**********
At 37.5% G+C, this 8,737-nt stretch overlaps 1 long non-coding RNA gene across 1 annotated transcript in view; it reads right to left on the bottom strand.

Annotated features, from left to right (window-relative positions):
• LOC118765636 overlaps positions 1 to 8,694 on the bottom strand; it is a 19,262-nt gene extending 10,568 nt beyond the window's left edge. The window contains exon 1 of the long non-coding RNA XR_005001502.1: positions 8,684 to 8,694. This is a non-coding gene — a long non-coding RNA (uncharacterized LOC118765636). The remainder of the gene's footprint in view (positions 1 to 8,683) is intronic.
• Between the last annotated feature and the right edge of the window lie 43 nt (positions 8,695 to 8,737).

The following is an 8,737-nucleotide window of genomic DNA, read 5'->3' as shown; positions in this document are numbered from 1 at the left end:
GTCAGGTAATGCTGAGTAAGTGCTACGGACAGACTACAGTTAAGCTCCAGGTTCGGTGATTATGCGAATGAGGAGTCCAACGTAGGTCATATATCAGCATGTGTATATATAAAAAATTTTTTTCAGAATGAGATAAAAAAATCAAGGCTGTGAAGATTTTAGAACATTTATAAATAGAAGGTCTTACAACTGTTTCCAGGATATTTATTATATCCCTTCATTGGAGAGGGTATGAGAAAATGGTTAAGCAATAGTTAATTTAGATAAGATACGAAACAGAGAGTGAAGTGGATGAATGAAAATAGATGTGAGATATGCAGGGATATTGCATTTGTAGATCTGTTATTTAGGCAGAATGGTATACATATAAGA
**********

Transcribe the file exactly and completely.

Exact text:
At 37.5% G+C, this 8,737-nt stretch overlaps 1 long non-coding RNA gene across 1 annotated transcript in view; it reads right to left on the bottom strand.

Annotated features, from left to right (window-relative positions):
• LOC118765636 overlaps positions 1 to 8,694 on the bottom strand; it is a 19,262-nt gene extending 10,568 nt beyond the window's left edge. The window contains exon 1 of the long non-coding RNA XR_005001502.1: positions 8,684 to 8,694. This is a non-coding gene — a long non-coding RNA (uncharacterized LOC118765636). The remainder of the gene's footprint in view (positions 1 to 8,683) is intronic.
• Between the last annotated feature and the right edge of the window lie 43 nt (positions 8,695 to 8,737).

The following is an 8,737-nucleotide window of genomic DNA, read 5'->3' as shown; positions in this document are numbered from 1 at the left end:
GTCAGGTAATGCTGAGTAAGTGCTACGGACAGACTACAGTTAAGCTCCAGGTTCGGTGATTATGCGAATGAGGAGTCCAACGTAGGTCATATATCAGCATGTGTATATATAAAAAATTTTTTTCAGAATGAGATAAAAAAATCAAGGCTGTGAAGATTTTAGAACATTTATAAATAGAAGGTCTTACAACTGTTTCCAGGATATTTATTATATCCCTTCATTGGAGAGGGTATGAGAAAATGGTTAAGCAATAGTTAATTTAGATAAGATACGAAACAGAGAGTGAAGTGGATGAATGAAAATAGATGTGAGATATGCAGGGATATTGCATTTGTAGATCTGTTATTTAGGCAGAATGGTATACATATAAGA